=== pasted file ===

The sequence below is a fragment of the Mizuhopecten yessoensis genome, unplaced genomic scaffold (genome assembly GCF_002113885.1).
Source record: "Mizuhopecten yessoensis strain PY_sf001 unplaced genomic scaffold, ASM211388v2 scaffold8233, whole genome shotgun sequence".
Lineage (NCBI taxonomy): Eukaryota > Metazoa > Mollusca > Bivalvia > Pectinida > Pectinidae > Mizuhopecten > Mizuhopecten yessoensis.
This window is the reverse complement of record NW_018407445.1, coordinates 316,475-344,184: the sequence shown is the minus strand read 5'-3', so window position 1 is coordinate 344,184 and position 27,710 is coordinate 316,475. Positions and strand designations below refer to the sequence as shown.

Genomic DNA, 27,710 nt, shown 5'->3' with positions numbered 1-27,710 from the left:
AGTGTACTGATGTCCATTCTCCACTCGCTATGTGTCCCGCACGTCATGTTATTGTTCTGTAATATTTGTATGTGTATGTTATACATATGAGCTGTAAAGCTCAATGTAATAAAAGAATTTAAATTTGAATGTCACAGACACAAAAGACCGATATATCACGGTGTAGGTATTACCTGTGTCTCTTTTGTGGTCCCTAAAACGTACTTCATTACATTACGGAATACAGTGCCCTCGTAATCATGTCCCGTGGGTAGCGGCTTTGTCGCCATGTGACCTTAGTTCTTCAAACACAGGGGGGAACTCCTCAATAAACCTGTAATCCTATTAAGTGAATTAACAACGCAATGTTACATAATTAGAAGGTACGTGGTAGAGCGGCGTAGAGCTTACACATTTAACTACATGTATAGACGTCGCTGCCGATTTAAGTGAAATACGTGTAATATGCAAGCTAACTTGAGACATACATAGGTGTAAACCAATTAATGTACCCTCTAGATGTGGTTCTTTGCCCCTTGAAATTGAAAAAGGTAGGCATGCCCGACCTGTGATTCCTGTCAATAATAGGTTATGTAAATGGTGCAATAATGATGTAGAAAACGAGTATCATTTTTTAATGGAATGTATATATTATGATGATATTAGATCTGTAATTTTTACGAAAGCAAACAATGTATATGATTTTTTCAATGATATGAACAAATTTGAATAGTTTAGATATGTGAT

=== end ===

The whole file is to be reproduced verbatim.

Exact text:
The sequence below is a fragment of the Mizuhopecten yessoensis genome, unplaced genomic scaffold (genome assembly GCF_002113885.1).
Source record: "Mizuhopecten yessoensis strain PY_sf001 unplaced genomic scaffold, ASM211388v2 scaffold8233, whole genome shotgun sequence".
Lineage (NCBI taxonomy): Eukaryota > Metazoa > Mollusca > Bivalvia > Pectinida > Pectinidae > Mizuhopecten > Mizuhopecten yessoensis.
This window is the reverse complement of record NW_018407445.1, coordinates 316,475-344,184: the sequence shown is the minus strand read 5'-3', so window position 1 is coordinate 344,184 and position 27,710 is coordinate 316,475. Positions and strand designations below refer to the sequence as shown.

Genomic DNA, 27,710 nt, shown 5'->3' with positions numbered 1-27,710 from the left:
AGTGTACTGATGTCCATTCTCCACTCGCTATGTGTCCCGCACGTCATGTTATTGTTCTGTAATATTTGTATGTGTATGTTATACATATGAGCTGTAAAGCTCAATGTAATAAAAGAATTTAAATTTGAATGTCACAGACACAAAAGACCGATATATCACGGTGTAGGTATTACCTGTGTCTCTTTTGTGGTCCCTAAAACGTACTTCATTACATTACGGAATACAGTGCCCTCGTAATCATGTCCCGTGGGTAGCGGCTTTGTCGCCATGTGACCTTAGTTCTTCAAACACAGGGGGGAACTCCTCAATAAACCTGTAATCCTATTAAGTGAATTAACAACGCAATGTTACATAATTAGAAGGTACGTGGTAGAGCGGCGTAGAGCTTACACATTTAACTACATGTATAGACGTCGCTGCCGATTTAAGTGAAATACGTGTAATATGCAAGCTAACTTGAGACATACATAGGTGTAAACCAATTAATGTACCCTCTAGATGTGGTTCTTTGCCCCTTGAAATTGAAAAAGGTAGGCATGCCCGACCTGTGATTCCTGTCAATAATAGGTTATGTAAATGGTGCAATAATGATGTAGAAAACGAGTATCATTTTTTAATGGAATGTATATATTATGATGATATTAGATCTGTAATTTTTACGAAAGCAAACAATGTATATGATTTTTTCAATGATATGAACAAATTTGAATAGTTTAGATATGTGAT